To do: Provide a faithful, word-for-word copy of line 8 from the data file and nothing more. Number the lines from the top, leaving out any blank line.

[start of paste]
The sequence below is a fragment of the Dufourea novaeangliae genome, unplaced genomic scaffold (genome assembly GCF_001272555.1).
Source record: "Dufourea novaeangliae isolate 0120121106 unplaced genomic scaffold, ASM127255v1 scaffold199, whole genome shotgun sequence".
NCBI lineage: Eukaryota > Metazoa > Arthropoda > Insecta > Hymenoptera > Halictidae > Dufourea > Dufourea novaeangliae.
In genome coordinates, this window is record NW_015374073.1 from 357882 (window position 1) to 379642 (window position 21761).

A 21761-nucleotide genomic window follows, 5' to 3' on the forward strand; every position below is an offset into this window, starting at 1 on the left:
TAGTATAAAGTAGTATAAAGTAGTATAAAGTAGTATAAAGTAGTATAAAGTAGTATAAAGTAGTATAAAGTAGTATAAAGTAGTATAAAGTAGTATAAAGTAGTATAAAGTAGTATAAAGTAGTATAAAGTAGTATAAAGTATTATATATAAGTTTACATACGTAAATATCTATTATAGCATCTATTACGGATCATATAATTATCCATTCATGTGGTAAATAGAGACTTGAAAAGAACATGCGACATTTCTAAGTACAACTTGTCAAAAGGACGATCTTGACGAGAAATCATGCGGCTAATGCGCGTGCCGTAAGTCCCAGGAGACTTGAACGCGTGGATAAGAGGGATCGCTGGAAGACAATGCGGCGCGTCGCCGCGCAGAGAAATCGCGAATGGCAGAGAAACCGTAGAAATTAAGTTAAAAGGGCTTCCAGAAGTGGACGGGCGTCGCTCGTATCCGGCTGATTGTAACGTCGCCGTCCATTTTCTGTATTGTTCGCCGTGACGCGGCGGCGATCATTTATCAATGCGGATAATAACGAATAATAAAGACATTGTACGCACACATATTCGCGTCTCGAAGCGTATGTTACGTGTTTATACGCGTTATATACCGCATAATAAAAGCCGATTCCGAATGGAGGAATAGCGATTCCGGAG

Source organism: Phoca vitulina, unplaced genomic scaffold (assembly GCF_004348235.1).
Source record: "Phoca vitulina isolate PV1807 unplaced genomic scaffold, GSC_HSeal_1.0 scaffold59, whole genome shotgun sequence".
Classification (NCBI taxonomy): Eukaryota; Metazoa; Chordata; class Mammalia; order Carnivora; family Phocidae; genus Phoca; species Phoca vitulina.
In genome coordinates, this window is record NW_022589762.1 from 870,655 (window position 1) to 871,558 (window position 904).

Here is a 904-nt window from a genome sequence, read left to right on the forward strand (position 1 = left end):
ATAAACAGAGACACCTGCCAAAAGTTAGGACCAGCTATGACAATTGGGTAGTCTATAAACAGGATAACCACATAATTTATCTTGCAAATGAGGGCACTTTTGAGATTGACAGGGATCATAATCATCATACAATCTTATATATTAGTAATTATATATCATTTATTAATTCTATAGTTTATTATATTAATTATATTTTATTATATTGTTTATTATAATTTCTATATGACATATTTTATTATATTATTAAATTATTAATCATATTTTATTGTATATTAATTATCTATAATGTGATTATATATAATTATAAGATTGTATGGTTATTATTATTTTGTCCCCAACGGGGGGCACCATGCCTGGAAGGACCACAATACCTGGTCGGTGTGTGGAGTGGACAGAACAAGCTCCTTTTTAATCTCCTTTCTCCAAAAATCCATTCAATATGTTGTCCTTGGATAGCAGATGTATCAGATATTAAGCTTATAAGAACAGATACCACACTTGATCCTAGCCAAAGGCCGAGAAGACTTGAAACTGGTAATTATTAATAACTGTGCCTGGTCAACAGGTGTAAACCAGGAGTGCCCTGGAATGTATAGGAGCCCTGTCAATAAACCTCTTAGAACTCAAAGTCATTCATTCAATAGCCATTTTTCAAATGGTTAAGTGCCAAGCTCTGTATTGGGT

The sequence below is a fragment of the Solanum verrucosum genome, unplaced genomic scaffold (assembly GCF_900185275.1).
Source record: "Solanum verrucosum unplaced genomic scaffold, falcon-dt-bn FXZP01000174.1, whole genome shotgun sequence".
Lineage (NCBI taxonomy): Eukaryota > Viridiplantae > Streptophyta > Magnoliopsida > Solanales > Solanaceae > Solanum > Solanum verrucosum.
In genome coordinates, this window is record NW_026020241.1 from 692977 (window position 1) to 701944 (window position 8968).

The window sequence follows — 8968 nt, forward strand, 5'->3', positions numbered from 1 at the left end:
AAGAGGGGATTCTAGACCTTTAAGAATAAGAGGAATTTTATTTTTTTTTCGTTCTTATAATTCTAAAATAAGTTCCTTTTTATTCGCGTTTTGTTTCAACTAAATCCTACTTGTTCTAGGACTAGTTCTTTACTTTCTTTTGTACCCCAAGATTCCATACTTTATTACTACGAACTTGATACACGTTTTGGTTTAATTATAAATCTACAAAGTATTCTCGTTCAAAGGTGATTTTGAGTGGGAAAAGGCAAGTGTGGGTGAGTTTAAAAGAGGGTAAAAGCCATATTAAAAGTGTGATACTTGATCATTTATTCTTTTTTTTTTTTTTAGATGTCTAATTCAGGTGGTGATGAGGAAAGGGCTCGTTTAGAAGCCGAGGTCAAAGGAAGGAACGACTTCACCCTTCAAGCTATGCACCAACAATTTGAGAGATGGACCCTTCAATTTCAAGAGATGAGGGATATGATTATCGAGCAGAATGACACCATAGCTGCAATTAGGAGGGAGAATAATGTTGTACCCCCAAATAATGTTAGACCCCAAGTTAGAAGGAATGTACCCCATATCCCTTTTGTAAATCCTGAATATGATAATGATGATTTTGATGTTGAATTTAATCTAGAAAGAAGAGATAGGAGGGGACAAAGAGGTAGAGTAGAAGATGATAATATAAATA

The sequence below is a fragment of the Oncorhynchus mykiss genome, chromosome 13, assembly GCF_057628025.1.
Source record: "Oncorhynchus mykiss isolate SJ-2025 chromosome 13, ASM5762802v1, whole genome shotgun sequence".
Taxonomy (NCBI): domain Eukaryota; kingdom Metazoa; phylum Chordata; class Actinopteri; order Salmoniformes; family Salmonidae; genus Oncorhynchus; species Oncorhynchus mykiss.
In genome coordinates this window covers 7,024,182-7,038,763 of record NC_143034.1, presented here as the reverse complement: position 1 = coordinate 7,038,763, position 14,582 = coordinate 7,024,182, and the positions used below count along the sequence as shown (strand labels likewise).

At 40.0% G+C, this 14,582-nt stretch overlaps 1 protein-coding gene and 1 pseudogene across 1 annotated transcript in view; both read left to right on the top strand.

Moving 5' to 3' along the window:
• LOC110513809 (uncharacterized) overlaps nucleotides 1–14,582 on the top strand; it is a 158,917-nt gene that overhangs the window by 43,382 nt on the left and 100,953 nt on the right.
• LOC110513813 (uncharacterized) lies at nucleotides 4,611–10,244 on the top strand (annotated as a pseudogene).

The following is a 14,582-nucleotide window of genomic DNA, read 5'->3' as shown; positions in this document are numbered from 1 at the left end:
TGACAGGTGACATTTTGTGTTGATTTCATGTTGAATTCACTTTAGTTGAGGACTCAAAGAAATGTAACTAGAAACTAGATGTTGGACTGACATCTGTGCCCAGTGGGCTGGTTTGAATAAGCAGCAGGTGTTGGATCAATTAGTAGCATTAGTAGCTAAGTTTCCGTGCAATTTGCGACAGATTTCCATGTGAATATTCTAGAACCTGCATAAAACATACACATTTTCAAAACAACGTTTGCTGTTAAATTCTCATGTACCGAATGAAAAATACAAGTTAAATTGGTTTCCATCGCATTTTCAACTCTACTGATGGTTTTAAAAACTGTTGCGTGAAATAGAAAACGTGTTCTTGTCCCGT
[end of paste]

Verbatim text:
Source record: "Phoca vitulina isolate PV1807 unplaced genomic scaffold, GSC_HSeal_1.0 scaffold59, whole genome shotgun sequence".